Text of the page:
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THE GIRL IN THE RED HOOD has been looking for her mother for six months, searching from the depths of New York’s subways to the heights of its skyscrapers . . .

THE PRINCE looks like he’s from another time entirely, or maybe he’s just too good at his job at Ye Old Renaissance Faire . . .

THE ACTRESS is lighting up Hollywood Boulevard with her spellbinding and strikingly convincing portrayal of a famous fairy. Her name may be big, but her secrets barely fit in one world . . .

Fifteen-year-old Crescenzo never would have believed his father’s carvings were anything more than “stupid toys.” All he knows is a boring life in an ordinary Virginia suburb, from which his mother and his best friend have been missing for years. When his father disappears next, all Crescenzo has left is his goofy neighbor, Pietro, who believes he’s really Peter Pan and that Crescenzo is the son of Pinocchio. What’s more: Pietro insists that they can find their loved ones by looking to the strange collection of wooden figurines Crescenzo’s father left behind.

With Pietro’s help, Crescenzo sets off on an adventure to unite the real life counterparts to his figurines. It’s enough of a shock that they’re actually real, but the night he meets the Girl in the Red Hood, dark truths burst from the past. Suddenly, Crescenzo is tangled in a nightmare where magic mirrors and evil queens rule, and where everyone he loves is running out of time.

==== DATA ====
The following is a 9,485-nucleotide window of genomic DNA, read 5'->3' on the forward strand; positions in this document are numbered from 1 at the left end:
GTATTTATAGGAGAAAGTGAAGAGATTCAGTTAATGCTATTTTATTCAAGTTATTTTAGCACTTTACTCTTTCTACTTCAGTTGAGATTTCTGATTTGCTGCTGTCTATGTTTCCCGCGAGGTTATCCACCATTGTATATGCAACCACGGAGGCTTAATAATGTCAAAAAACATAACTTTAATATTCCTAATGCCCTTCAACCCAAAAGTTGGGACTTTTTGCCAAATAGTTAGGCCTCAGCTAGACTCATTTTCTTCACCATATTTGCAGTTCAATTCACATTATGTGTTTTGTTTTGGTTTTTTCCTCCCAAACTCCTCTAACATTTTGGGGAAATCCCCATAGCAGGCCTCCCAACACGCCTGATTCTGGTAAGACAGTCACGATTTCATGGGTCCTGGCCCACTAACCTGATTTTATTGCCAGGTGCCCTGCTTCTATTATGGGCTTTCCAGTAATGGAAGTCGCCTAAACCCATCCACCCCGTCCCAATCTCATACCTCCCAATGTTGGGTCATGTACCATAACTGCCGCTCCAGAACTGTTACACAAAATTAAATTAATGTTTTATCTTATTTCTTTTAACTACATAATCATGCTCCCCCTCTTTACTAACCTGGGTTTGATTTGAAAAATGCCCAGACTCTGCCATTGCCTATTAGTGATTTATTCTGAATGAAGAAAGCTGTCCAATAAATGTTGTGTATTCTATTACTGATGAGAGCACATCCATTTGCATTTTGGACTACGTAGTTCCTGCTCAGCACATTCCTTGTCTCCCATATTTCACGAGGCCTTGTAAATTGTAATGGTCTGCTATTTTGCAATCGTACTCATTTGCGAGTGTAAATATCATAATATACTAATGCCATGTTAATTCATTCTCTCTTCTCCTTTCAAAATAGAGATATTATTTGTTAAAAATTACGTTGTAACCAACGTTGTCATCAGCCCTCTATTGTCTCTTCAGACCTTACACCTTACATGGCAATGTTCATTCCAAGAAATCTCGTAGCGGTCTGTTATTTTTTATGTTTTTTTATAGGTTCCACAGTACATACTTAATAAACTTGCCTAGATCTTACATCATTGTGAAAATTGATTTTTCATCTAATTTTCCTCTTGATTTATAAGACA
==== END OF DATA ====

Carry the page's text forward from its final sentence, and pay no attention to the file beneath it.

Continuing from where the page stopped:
***Disclaimer: I received a free copy in exchange for a review.***

What’s Good: an decent twist on what’s becoming a clichéd, stale idea.  Fantasy characters migrating to the Real World and having to return to save everything is nothing new.  Author Jacob Devlin invests the tropes with a bit of new life, which is all you can ask for.  He also works all the loose ends of the plot into a neat little package; at about 65% or so you’re all caught up.  Chapters are short, making for fast and easy reading.

What’s Bad: all the inconsistency.  The setting seems lifted- or should I say ‘inspired by’- practically every existing Disney cartoon.  It’s more mish-mash than mashup; all manner of fictional and historical characters- including Merlin, Kaa the Snake, Dr. Frankenstein and Mulan- come and go in Fairyland but no rhyme or reason as to how they got there or how it all works- especially at the finale when some of the characters end up in yet another fantasy realm.  It’s all there to support the story without consequence and you’re just going to have to roll with it.

Dialogue- like most everything about the book, it seems to be kind of all over the place, almost like it was written freeform.  One moment characters are speaking proper, stilted language and the next they’re saying ‘wanna, gonna, ain’t, buddy…’

Typical of a mish-mash, the characters exhibit some of the dumbest behavior at the worst times simply to advance the plot.  And it’s pretty tiresome.  This kind of stuff isn’t heroic- it’s idiotic, and far too often a crutch authors lean on.  How about smarter, more capable villains?

There’s also the plot device of telling the story out of phase, alternating between Real World Now for the current situation and Fairyland Three Years Ago or Fairyland Twenty-Five Years Ago to reveal the backstory.  Just when you’d be in the flow of one scenario you’re thrown into another, breaking up the rhythm.  And sometimes it’d take several chapters to return to a setting, so you may have forgotten a thing or two and have to go back.

What’s Left: some badly executed good ideas.  Nuggets of a story that need sharpening up, otherwise this isn’t a Young Adult story but a Middle Grade one.

2.5/5 stars.

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